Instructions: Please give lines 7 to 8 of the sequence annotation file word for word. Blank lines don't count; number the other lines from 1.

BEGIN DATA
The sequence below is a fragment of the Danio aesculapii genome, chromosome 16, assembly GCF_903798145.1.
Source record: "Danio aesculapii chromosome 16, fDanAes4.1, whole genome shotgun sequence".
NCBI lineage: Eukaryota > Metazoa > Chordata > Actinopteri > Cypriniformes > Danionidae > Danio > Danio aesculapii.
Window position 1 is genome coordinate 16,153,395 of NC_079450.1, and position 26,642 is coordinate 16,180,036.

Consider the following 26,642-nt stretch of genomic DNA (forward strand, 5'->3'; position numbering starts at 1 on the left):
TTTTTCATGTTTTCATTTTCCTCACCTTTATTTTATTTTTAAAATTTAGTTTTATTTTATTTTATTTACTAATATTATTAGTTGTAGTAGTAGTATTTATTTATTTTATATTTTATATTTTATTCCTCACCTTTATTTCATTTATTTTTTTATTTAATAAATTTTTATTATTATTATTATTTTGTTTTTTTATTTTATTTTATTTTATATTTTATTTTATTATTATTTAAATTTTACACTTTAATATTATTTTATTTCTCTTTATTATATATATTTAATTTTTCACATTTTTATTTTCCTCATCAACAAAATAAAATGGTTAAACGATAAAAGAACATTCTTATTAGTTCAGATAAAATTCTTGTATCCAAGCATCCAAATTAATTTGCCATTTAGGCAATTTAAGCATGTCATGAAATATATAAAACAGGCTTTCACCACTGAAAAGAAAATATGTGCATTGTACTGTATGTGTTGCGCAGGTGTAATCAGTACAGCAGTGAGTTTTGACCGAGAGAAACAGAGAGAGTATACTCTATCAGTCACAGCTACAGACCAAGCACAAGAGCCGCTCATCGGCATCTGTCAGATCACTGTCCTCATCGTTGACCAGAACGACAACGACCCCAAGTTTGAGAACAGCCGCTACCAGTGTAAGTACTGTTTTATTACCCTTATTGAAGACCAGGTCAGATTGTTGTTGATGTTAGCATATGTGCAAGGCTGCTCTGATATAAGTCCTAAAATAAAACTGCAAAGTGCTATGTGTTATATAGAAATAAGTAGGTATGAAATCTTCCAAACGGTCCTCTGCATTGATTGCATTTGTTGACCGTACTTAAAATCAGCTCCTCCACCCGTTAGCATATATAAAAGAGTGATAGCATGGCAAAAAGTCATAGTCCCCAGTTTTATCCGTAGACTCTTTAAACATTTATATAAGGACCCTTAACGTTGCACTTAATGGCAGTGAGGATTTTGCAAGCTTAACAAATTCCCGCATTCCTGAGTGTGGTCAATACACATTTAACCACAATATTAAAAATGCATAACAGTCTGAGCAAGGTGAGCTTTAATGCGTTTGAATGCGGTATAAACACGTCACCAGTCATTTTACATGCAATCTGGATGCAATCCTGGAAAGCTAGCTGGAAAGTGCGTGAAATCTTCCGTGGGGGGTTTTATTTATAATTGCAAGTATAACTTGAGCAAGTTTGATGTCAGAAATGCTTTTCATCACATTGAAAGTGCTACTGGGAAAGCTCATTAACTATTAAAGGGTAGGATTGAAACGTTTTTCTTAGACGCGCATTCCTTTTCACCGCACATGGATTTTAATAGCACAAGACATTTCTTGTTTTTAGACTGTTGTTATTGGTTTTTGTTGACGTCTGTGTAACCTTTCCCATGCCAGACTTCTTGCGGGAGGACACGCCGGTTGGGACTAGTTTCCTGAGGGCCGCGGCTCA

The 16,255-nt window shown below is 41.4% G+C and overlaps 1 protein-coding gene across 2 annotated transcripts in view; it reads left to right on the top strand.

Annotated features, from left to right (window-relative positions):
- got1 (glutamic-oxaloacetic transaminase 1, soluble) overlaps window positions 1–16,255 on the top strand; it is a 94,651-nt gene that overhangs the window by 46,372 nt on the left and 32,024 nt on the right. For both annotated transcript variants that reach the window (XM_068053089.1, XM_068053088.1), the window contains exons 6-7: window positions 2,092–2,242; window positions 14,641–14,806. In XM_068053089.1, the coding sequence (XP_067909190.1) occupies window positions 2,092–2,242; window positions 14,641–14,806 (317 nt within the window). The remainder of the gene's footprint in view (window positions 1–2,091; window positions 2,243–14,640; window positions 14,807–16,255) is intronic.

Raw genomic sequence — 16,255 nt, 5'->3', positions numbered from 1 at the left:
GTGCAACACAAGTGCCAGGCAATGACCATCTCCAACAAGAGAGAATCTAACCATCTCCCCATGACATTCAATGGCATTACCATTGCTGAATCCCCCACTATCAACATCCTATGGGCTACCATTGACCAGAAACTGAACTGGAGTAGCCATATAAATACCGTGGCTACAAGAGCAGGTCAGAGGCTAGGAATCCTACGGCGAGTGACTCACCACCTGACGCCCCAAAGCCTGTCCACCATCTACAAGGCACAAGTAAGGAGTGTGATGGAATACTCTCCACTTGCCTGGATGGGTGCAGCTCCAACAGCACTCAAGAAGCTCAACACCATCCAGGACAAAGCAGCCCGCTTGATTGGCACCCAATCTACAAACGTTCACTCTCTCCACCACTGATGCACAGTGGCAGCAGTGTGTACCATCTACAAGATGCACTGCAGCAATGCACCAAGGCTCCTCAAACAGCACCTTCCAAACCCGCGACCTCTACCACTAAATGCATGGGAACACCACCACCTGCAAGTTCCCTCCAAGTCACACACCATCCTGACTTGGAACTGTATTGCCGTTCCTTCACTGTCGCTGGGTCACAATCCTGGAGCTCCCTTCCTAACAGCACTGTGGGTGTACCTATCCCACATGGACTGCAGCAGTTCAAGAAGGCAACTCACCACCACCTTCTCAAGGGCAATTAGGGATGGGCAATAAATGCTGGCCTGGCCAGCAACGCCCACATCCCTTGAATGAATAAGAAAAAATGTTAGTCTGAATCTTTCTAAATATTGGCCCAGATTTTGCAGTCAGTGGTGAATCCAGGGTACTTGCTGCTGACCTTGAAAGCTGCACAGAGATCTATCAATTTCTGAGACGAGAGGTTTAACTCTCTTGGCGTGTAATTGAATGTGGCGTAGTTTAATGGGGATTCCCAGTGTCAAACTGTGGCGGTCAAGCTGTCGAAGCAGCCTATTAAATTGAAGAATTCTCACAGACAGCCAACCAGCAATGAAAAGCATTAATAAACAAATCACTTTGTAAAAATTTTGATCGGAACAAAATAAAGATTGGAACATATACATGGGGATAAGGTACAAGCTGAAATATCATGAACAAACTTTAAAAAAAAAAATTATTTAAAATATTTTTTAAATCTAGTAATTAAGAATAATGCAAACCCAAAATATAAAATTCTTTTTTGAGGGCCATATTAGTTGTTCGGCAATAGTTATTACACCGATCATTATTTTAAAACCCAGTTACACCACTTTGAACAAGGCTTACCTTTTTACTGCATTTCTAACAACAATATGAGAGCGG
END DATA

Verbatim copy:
The 16,255-nt window shown below is 41.4% G+C and overlaps 1 protein-coding gene across 2 annotated transcripts in view; it reads left to right on the top strand.

Annotated features, from left to right (window-relative positions):